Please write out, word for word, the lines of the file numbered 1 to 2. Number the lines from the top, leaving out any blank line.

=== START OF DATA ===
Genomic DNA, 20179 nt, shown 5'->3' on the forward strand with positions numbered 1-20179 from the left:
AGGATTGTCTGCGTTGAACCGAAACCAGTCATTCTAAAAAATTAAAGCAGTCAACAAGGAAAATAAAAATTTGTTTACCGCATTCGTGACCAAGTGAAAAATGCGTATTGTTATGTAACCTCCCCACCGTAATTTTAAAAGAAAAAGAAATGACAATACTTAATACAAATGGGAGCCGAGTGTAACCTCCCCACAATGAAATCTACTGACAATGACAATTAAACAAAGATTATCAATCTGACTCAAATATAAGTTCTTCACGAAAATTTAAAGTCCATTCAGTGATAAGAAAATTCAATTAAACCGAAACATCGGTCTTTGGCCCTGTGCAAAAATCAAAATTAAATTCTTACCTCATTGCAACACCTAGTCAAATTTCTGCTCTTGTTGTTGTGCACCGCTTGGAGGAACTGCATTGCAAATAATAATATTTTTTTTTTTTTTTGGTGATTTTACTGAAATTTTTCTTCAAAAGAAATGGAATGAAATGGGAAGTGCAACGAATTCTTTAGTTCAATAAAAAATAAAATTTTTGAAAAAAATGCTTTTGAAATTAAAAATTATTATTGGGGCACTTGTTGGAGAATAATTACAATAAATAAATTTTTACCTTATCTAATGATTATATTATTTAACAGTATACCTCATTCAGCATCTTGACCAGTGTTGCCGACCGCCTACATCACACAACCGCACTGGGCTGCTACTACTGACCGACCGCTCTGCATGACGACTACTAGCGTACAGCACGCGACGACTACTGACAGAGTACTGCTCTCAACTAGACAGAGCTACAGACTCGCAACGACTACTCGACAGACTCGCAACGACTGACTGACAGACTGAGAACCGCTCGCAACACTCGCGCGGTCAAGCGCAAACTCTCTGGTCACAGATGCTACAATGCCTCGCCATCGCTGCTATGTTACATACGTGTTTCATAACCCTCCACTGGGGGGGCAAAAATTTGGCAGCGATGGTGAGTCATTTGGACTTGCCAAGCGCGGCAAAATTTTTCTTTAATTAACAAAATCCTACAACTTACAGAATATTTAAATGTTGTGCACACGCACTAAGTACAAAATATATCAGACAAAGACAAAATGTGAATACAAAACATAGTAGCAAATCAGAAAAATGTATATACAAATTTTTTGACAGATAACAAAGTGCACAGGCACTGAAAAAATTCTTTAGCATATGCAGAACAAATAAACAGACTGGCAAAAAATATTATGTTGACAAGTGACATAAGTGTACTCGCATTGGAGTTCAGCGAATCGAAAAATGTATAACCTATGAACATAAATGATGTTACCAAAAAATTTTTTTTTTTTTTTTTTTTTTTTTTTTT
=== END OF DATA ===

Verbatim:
Genomic DNA, 20179 nt, shown 5'->3' on the forward strand with positions numbered 1-20179 from the left:
AGGATTGTCTGCGTTGAACCGAAACCAGTCATTCTAAAAAATTAAAGCAGTCAACAAGGAAAATAAAAATTTGTTTACCGCATTCGTGACCAAGTGAAAAATGCGTATTGTTATGTAACCTCCCCACCGTAATTTTAAAAGAAAAAGAAATGACAATACTTAATACAAATGGGAGCCGAGTGTAACCTCCCCACAATGAAATCTACTGACAATGACAATTAAACAAAGATTATCAATCTGACTCAAATATAAGTTCTTCACGAAAATTTAAAGTCCATTCAGTGATAAGAAAATTCAATTAAACCGAAACATCGGTCTTTGGCCCTGTGCAAAAATCAAAATTAAATTCTTACCTCATTGCAACACCTAGTCAAATTTCTGCTCTTGTTGTTGTGCACCGCTTGGAGGAACTGCATTGCAAATAATAATATTTTTTTTTTTTTTTGGTGATTTTACTGAAATTTTTCTTCAAAAGAAATGGAATGAAATGGGAAGTGCAACGAATTCTTTAGTTCAATAAAAAATAAAATTTTTGAAAAAAATGCTTTTGAAATTAAAAATTATTATTGGGGCACTTGTTGGAGAATAATTACAATAAATAAATTTTTACCTTATCTAATGATTATATTATTTAACAGTATACCTCATTCAGCATCTTGACCAGTGTTGCCGACCGCCTACATCACACAACCGCACTGGGCTGCTACTACTGACCGACCGCTCTGCATGACGACTACTAGCGTACAGCACGCGACGACTACTGACAGAGTACTGCTCTCAACTAGACAGAGCTACAGACTCGCAACGACTACTCGACAGACTCGCAACGACTGACTGACAGACTGAGAACCGCTCGCAACACTCGCGCGGTCAAGCGCAAACTCTCTGGTCACAGATGCTACAATGCCTCGCCATCGCTGCTATGTTACATACGTGTTTCATAACCCTCCACTGGGGGGGCAAAAATTTGGCAGCGATGGTGAGTCATTTGGACTTGCCAAGCGCGGCAAAATTTTTCTTTAATTAACAAAATCCTACAACTTACAGAATATTTAAATGTTGTGCACACGCACTAAGTACAAAATATATCAGACAAAGACAAAATGTGAATACAAAACATAGTAGCAAATCAGAAAAATGTATATACAAATTTTTTGACAGATAACAAAGTGCACAGGCACTGAAAAAATTCTTTAGCATATGCAGAACAAATAAACAGACTGGCAAAAAATATTATGTTGACAAGTGACATAAGTGTACTCGCATTGGAGTTCAGCGAATCGAAAAATGTATAACCTATGAACATAAATGATGTTACCAAAAAATTTTTTTTTTTTTTTTTTTTTTTTTTTTT